Grown for their handsome foliage as ornamental shrubs, weeping boxwood evergreens (Buxus sempervirens) produce shiny, deep green leaves sometimes embellished with subtle yellow markings. Two cultivars, Buxus sempervirens "Unraveled" and "Aurea Pendula," have a weeping habit. The boxwood cultivars differ slightly in appearance but grow in the same hardiness zones and require similar care.
"Unraveled" is hardy in U.S. Department of Agricultural plant hardiness zones 6 through 9, and unlike other weeping boxwoods that droop at the branch tips, this cultivar cascades, giving this boxwood a more elegant appearance. It grows up to 4 feet tall with a 7-foot spread and makes an excellent specimen plant. You can also allow the plant to form a small weeping tree by staking the central leader. Foliage is blue-green and glossy.
"Aurea Pendula" is hardy in USDA zones 6 through 9 and unlike "Unraveled," it is not a true weeping plant. Instead, it has side branches that droop toward the ground. "Aurea Pendula" looks more like a small tree than a shrub with oval, variegated dark green and yellow foliage. It grows up to 6 feet tall with a spread of 4 to 6 feet. Shrubs are grown for their foliage, as the small white flowers they produce in spring are insignificant.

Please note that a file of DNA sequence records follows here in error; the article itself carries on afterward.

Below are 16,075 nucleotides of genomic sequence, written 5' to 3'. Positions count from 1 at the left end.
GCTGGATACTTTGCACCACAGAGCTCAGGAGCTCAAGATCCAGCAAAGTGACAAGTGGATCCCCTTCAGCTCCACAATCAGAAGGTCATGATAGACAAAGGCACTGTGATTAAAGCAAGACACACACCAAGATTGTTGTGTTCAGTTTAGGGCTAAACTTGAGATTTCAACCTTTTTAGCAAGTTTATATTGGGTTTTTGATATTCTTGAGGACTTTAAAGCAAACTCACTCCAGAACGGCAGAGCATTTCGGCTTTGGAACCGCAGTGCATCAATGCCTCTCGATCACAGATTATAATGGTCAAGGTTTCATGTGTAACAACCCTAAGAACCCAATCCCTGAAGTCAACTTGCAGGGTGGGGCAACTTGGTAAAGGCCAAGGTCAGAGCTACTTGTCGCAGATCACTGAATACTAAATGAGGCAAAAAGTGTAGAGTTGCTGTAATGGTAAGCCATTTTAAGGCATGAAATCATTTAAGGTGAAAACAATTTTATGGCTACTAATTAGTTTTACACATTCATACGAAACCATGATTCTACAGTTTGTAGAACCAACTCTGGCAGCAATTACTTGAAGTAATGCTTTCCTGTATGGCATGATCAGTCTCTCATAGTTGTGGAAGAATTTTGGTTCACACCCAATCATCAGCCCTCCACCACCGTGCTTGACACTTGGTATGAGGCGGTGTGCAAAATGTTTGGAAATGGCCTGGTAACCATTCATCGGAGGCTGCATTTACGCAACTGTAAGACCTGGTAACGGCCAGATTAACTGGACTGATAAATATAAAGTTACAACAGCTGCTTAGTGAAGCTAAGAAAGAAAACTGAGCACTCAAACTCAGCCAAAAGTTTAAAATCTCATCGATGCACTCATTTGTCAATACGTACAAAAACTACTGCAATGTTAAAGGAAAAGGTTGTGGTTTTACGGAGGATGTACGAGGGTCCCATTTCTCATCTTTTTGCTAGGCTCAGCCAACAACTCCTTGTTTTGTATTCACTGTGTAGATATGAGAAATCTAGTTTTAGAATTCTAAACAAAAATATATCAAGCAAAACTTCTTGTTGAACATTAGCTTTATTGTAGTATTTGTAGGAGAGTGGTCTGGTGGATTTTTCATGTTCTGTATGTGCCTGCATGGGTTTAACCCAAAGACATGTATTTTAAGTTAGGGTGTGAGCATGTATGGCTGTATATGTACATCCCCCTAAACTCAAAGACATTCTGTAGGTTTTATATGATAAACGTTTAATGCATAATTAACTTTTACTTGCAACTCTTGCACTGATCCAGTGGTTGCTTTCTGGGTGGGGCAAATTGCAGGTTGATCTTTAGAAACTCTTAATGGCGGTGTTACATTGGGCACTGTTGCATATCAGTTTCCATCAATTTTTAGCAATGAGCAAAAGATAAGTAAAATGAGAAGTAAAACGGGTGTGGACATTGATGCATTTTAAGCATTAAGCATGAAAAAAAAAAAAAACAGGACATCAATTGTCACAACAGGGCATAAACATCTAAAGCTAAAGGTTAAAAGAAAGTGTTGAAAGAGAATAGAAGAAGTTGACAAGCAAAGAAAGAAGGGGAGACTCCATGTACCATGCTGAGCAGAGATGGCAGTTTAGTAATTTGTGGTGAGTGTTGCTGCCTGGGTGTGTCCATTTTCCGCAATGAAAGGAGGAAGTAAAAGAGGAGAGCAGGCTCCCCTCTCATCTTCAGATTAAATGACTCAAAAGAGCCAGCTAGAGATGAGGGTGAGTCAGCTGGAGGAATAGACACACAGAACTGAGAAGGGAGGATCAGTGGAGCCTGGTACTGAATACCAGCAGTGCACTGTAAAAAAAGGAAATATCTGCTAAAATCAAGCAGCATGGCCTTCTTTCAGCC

Both "Unraveled" and "Aurea Pendula" require a site with full sun to partial shade. Pruning consists of removing damaged or dead branches and thinning plants to improve air circulation. Proper pruning helps maintain the graceful growing habit of "Unraveled." Newly-planted weeping boxwoods require regular water until they are well-established; once established, "Unraveled" shrubs can tolerate drought, only needing a deep watering to 18 inches when the top 7 inches of the soil dries out.
These weeping boxwoods are fairly pest- and disease-resistant; however, "Aurea Pendula" is susceptible to blights and leaf spot disease and a few pests, including boxwood leaf miners and mites. Weeping boxwood shrubs can benefit from a 2-inch layer of mulch to protect their shallow roots, retain moisture and suppress weed growth. In cooler climates, such as USDA zone 6, boxwood shrubs need a location that shelters them from sun and strong winds during winter months.
- The New Illustrated Encyclopedia of Gardening Volume 4; T.H Everett, Editor
- North Carolina State University JC Raulston Arboretum: Buxus Sempervirens "Unraveled"
- Missouri Botanical Garden: Buxus Sempervirens "Aurea Pendula"
- Photo Credit Medioimages/Photodisc/Photodisc/Getty Images